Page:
According to Shilling, the U.S. has gone through a number of leveraging and deleveraging cycles, with the latter taking about ten years to complete. Right now, he says, we have about four more years of slow growth before economic activity gets back to normal.
It can be difficult to completely avoid a $5 trillion elephant in the middle of one's own living room. In an ironic twist, millions of people who are investing for retirement specifically to escape from dependence on Social Security may find that no matter where in the room they go — that elephant is still there.
The latest issue of the NFIB Small Business Economic Trends is out today. The March update for February came in at 91.3, down 2.7 points from the previous month's 94.1, ending a three-month string of improvement.
The authors claim the current financial bubble is even bigger than the one in 2007. I agree. But how does it end?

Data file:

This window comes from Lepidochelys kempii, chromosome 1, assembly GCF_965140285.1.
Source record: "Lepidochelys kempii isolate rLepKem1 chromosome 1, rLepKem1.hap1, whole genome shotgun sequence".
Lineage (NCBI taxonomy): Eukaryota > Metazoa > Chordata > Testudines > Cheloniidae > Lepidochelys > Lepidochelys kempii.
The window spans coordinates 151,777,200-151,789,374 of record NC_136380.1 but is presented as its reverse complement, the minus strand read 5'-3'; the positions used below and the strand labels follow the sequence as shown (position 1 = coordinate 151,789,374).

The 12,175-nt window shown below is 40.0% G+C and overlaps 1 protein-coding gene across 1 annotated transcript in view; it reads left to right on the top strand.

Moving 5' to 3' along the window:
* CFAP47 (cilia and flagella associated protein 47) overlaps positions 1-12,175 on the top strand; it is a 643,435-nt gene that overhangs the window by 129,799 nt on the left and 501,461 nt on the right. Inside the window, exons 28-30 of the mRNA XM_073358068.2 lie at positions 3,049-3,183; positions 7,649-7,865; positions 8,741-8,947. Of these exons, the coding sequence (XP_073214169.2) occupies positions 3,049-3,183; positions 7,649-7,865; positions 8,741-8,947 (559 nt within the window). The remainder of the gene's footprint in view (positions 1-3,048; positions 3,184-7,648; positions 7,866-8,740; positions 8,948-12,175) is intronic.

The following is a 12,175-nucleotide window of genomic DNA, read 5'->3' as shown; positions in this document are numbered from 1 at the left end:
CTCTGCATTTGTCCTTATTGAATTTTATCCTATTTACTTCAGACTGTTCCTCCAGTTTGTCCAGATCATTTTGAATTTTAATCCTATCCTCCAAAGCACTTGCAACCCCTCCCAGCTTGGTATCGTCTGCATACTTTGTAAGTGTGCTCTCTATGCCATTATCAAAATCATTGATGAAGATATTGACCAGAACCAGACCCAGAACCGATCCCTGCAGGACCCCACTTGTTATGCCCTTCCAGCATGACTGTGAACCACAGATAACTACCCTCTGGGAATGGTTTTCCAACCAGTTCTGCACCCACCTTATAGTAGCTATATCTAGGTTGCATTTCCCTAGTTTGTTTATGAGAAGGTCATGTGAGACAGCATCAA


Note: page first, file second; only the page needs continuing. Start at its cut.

Lies, damn lies, and statistics! I am sure you have heard that saying before. There has been a burgeoning cottage industry for market pundits that trash any economic number that comes out, especially the ones that go against their projections.
Confronted with the possibility that the endgame of the present experiment in extreme monetary accommodation may be higher inflation and even currency disaster, many private investors and portfolio managers respond that they should be okay, since their wealth is protected through allocations to equities and real estate.
After posting another new high last week, stocks were taking a breather during Monday’s session. The primary catalyst came out of China.
We are in a somewhat of a dead-zone on the data front this week, with the Q4 earnings season effectively over and not much on the economic calendar either. For the record, the earnings season isn’t officially over yet as we will get results from more than 180 companies this week, including 2 S&P 500 members.